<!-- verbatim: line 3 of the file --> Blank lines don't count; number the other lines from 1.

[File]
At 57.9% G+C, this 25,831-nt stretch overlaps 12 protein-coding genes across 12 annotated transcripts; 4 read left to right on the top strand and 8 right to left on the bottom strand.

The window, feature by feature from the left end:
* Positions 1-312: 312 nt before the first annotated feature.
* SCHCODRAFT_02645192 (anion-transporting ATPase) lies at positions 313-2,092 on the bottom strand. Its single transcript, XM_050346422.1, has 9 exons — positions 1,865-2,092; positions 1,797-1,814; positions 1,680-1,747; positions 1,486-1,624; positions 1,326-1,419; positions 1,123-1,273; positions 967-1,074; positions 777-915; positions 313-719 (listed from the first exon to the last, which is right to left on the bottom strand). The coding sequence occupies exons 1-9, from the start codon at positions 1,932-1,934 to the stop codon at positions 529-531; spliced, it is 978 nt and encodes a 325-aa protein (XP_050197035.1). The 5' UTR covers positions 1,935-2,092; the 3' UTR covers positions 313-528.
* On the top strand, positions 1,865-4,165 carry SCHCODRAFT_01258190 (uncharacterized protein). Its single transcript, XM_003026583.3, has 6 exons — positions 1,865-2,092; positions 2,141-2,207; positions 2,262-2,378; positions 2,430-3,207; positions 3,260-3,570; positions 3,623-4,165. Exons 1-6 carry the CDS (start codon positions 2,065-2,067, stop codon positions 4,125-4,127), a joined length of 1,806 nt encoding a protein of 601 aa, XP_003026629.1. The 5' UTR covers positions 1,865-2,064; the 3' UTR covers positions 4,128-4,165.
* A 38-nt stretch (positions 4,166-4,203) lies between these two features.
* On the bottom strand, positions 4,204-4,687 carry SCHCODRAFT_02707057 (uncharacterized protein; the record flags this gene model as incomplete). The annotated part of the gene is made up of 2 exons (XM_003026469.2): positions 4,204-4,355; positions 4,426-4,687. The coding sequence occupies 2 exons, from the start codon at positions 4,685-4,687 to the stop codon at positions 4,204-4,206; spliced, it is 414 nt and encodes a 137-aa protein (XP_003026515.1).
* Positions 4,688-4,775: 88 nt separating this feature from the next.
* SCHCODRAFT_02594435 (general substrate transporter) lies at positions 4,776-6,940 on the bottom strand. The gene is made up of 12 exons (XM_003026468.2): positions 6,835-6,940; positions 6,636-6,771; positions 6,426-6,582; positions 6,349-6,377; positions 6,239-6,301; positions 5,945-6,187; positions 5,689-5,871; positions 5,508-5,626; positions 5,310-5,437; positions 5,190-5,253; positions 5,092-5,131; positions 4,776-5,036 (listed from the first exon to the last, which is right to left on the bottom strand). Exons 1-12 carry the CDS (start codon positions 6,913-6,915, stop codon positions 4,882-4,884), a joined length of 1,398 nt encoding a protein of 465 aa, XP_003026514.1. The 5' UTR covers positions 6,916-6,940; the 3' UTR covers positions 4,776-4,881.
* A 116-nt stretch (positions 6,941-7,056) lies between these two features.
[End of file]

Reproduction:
* Positions 1-312: 312 nt before the first annotated feature.